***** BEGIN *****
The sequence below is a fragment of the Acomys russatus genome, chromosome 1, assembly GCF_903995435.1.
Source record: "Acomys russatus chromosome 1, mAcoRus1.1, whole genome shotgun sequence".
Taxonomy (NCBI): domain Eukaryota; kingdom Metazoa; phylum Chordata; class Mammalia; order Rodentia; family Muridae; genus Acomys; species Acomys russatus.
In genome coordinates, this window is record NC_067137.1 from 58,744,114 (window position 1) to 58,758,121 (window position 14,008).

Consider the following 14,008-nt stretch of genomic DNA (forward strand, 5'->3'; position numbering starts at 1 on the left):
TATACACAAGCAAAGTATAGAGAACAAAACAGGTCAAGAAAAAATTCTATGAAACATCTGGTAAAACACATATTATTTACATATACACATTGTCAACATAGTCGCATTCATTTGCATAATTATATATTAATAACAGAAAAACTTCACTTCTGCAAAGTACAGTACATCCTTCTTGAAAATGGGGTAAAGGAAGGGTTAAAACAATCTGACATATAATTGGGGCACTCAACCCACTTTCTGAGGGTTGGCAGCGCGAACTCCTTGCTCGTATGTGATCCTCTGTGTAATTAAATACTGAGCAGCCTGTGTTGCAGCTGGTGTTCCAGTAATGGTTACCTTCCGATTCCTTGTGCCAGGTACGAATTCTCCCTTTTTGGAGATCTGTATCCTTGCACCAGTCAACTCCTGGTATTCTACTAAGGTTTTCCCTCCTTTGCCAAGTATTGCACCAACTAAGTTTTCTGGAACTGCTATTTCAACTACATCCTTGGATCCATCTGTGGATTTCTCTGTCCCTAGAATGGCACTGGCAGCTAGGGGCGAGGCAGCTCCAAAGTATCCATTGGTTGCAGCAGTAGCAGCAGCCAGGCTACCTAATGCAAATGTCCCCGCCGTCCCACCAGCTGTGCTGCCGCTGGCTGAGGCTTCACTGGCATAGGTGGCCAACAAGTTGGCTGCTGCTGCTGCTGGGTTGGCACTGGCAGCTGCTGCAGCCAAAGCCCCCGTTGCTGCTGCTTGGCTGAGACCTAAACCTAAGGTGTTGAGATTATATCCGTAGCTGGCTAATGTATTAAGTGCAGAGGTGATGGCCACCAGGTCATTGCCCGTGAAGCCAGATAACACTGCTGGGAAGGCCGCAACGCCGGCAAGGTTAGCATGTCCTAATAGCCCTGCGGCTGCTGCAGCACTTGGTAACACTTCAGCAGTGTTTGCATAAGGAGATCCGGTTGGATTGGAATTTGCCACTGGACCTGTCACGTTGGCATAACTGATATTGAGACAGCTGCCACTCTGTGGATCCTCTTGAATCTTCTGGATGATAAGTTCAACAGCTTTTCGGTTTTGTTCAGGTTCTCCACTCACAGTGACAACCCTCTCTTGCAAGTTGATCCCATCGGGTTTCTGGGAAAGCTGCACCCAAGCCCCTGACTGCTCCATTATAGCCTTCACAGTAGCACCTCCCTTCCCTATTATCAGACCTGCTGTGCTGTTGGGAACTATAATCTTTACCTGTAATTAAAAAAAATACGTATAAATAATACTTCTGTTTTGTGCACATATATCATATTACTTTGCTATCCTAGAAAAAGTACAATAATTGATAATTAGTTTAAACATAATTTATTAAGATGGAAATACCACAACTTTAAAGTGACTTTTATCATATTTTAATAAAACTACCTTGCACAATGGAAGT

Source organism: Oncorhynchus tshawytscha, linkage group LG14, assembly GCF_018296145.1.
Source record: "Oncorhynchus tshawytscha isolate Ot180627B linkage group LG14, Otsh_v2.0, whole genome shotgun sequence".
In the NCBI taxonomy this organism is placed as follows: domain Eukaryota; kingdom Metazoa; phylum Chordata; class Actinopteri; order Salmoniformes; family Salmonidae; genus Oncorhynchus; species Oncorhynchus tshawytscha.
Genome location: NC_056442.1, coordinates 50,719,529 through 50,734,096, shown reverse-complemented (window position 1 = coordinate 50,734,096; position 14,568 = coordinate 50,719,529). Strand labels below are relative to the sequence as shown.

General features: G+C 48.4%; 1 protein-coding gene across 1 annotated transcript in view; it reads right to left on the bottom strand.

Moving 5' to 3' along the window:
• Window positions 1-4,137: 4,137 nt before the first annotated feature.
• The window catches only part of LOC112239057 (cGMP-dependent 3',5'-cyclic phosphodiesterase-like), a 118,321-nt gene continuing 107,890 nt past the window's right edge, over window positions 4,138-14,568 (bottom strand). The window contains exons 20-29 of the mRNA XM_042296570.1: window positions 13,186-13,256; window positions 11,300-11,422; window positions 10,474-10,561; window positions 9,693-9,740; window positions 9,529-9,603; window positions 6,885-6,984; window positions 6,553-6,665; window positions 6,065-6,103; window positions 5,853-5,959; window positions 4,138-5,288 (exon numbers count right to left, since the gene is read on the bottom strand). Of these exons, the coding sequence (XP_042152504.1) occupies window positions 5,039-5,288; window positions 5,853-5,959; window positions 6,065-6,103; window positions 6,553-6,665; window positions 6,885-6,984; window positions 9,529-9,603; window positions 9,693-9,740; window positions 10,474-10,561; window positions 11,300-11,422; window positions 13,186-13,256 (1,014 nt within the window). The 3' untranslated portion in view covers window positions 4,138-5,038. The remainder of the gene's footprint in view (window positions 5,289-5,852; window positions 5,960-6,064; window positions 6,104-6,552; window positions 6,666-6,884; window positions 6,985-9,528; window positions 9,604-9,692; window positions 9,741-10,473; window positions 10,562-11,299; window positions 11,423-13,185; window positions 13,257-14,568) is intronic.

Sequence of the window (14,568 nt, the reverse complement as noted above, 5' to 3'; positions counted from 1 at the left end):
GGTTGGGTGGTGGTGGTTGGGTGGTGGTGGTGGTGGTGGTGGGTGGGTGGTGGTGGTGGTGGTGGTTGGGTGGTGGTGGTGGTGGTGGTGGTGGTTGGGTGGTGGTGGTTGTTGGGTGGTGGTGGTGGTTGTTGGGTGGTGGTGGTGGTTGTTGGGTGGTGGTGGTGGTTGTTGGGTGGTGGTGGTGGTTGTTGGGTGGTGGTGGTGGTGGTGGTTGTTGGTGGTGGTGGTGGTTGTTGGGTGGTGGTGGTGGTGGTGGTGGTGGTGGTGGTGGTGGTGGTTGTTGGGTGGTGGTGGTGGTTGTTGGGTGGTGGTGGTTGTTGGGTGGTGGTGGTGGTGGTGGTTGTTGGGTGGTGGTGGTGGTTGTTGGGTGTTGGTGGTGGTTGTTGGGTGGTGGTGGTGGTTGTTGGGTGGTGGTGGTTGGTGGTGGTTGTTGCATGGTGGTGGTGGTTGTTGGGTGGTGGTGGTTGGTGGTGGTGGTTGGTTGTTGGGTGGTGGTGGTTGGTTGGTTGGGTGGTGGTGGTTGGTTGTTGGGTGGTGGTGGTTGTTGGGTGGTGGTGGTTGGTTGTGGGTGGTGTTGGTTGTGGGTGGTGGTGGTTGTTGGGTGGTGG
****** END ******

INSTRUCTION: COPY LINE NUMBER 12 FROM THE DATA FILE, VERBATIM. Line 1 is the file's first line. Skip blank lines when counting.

Moving 5' to 3' along the window: